This morning, we note with sadness the first suicide bombing inside Israel in nearly ten months, murdering three people at a bakery in Eilat. The Palestinian governing party, Hamas, although not implicated in this attack, claimed by Islamic Jihad and a faction of the Al-Aksa Martyrs Brigades, praised it as legitimate resistance.
The following is a version of my response to an article by SUNY Professor Emeritus Jerome Slater, published in Tikkun as “The Need Not to Know: The American Jewish Community and the Israeli-Palestinian Conflict,” and republished at AlterNet as “The Zionist Dream is Becoming a Nightmare,” posted on January 24. It is a review of Tanya Reinhart’s polemic, The Road Map to Nowhere: Israel/Palestine Since 2003, published by Verso in 2006. That Tikkun and Alternet would publish his tirade without an alternative view reflects badly upon both.
While I do not have a problem with much of Jerome Slater’s indictment of Israel’s shortcomings and failings, I am struck by the strident and one-sided nature of his presentation. Slater’s analysis provides barely a hint that there are two sides that have continually made mistakes and committed wrongdoing in this conflict.
He is sure that Ben-Gurion only accepted the UN partition plan for tactical reasons, with the intention of embarking upon ethnic cleansing when presented the opportunity. There are documented quotes that support this view, but he totally ignores the historical words and deeds of the Mufti Hajj Amin al-Husseini (an active ally of Hitler during World War II) and other Palestinian leaders of that era, which substantiate their intention to destroy the Palestinian Jewish community. And the initial months of battle were a near thing; 100,000 Jews of Jerusalem were under siege and 3.5 percent of the total Jewish population of Palestine (not just fighters) were killed or wounded.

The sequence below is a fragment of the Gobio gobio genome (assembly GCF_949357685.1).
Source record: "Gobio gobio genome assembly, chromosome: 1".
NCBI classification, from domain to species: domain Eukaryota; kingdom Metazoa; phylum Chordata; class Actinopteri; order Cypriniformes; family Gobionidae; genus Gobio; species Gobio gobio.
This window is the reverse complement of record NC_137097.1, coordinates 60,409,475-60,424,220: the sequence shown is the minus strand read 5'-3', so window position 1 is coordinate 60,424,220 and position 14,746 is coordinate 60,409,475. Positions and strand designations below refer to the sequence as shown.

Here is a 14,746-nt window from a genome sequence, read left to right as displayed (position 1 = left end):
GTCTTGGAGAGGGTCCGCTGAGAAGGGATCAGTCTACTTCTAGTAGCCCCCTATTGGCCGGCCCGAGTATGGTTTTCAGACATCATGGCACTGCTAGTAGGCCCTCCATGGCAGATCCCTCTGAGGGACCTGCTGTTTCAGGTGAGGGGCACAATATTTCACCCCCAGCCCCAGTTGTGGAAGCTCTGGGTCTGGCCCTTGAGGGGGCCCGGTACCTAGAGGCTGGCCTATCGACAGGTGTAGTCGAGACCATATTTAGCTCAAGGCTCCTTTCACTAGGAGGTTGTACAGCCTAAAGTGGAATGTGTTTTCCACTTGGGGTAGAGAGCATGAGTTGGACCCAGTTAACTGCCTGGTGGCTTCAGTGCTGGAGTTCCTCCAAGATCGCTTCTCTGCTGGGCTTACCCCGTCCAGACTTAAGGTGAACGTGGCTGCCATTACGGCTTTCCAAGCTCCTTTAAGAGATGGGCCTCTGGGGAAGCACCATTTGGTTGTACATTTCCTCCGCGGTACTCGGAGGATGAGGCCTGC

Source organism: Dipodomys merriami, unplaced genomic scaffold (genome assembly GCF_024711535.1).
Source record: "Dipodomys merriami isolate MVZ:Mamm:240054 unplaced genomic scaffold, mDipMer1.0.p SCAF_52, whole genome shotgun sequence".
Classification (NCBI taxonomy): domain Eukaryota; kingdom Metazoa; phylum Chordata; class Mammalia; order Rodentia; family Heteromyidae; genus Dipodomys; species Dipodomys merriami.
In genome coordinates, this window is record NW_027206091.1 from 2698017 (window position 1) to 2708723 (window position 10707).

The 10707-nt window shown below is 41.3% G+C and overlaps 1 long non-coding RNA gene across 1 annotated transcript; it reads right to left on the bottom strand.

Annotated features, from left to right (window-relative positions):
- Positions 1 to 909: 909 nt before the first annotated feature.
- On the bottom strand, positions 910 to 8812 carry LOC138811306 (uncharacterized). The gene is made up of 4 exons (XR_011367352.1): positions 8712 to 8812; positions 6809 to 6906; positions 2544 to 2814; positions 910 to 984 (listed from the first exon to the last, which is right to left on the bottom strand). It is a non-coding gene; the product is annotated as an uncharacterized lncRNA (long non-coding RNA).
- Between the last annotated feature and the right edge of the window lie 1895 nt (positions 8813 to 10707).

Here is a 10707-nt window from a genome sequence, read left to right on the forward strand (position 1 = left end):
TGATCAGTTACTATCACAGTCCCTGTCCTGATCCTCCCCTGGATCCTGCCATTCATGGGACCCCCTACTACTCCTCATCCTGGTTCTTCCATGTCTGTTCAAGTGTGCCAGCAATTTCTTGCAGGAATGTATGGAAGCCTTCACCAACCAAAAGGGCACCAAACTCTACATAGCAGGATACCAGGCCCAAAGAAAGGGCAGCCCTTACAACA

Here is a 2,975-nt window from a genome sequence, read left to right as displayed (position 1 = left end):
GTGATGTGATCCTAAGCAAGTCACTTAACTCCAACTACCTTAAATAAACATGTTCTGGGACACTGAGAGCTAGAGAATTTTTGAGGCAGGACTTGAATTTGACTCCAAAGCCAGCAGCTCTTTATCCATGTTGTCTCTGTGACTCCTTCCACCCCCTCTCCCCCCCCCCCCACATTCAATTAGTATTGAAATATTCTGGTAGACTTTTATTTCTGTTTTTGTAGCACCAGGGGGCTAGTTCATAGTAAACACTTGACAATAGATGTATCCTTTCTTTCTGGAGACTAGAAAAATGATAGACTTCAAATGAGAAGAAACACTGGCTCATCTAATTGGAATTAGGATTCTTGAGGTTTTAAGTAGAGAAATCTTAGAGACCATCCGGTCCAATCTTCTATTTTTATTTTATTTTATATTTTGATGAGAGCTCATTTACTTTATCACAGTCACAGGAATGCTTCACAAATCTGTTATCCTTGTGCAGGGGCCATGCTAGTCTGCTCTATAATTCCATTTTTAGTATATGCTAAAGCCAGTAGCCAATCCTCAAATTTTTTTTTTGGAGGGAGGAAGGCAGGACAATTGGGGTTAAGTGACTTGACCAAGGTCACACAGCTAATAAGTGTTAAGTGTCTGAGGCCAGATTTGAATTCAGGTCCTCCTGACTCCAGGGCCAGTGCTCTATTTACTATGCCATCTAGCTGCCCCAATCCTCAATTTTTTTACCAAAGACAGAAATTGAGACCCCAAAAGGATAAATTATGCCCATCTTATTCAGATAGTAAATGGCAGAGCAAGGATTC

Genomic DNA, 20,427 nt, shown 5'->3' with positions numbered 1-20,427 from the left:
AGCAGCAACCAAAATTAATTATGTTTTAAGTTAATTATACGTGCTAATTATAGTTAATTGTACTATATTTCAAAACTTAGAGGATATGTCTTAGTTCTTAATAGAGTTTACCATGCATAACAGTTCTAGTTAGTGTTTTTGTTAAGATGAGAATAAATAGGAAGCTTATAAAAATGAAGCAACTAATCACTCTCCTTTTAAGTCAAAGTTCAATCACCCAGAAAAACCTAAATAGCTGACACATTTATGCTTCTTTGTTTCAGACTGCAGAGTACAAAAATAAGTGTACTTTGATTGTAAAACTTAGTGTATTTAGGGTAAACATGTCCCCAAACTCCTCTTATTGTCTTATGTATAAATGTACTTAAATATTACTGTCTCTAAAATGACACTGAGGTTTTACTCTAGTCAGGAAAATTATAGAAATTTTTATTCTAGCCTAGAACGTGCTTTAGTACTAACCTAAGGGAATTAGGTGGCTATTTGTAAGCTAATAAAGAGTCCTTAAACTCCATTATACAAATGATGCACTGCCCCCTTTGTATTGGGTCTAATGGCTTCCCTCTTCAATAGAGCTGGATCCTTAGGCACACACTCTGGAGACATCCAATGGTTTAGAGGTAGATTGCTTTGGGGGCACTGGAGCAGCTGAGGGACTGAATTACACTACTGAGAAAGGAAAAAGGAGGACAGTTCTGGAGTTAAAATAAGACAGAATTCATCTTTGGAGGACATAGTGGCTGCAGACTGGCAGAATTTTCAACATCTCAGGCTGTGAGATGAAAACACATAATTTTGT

If the Arab side had either accepted partition or credibly offered equal rights of citizenship in an independent Palestine, open to both Jewish and Arab immigration, there need not have been a conflict. There were substantial elements within the Zionist movement that advocated binationalism instead of an explicitly Jewish state.
Mind you, the Ben-Gurion that Slater “knows” would have subverted partition is the same man who was criticized by Benny Morris for refusing to take back the Old City of Jerusalem and to ethnically cleanse all of the West Bank when the Jews had a decisive military edge at the end of the independence war. He’s also the same man who advised from retirement after the great victory of 1967 that Israel should give up the conquered territories as quickly as possible. And Slater makes his contention about Ben-Gurion while ignoring Yasir Arafat’s similar tactical justifications for signing onto the Oslo Accords, made to a Muslim audience in South Africa, among other places.
The most noxious measures imposed upon the Palestinians, including the depredations of the wall/fence, are reactions to the Intifada-related attacks on Israelis that have taken hundreds of civilian lives. While both sides share blame for the breakdown of the peace talks of 2000-2001, the Palestinian turn toward violence in 2000 (although “enabled” by an overly lethal initial Israeli response) insured that the Israeli peace camp was routed from power. Compounded by the unfortunate election last year of Hamas and the ongoing mindless rocket attacks on southern Israeli towns, a return to an Israeli embrace of negotiations and reconciliation will be politically difficult.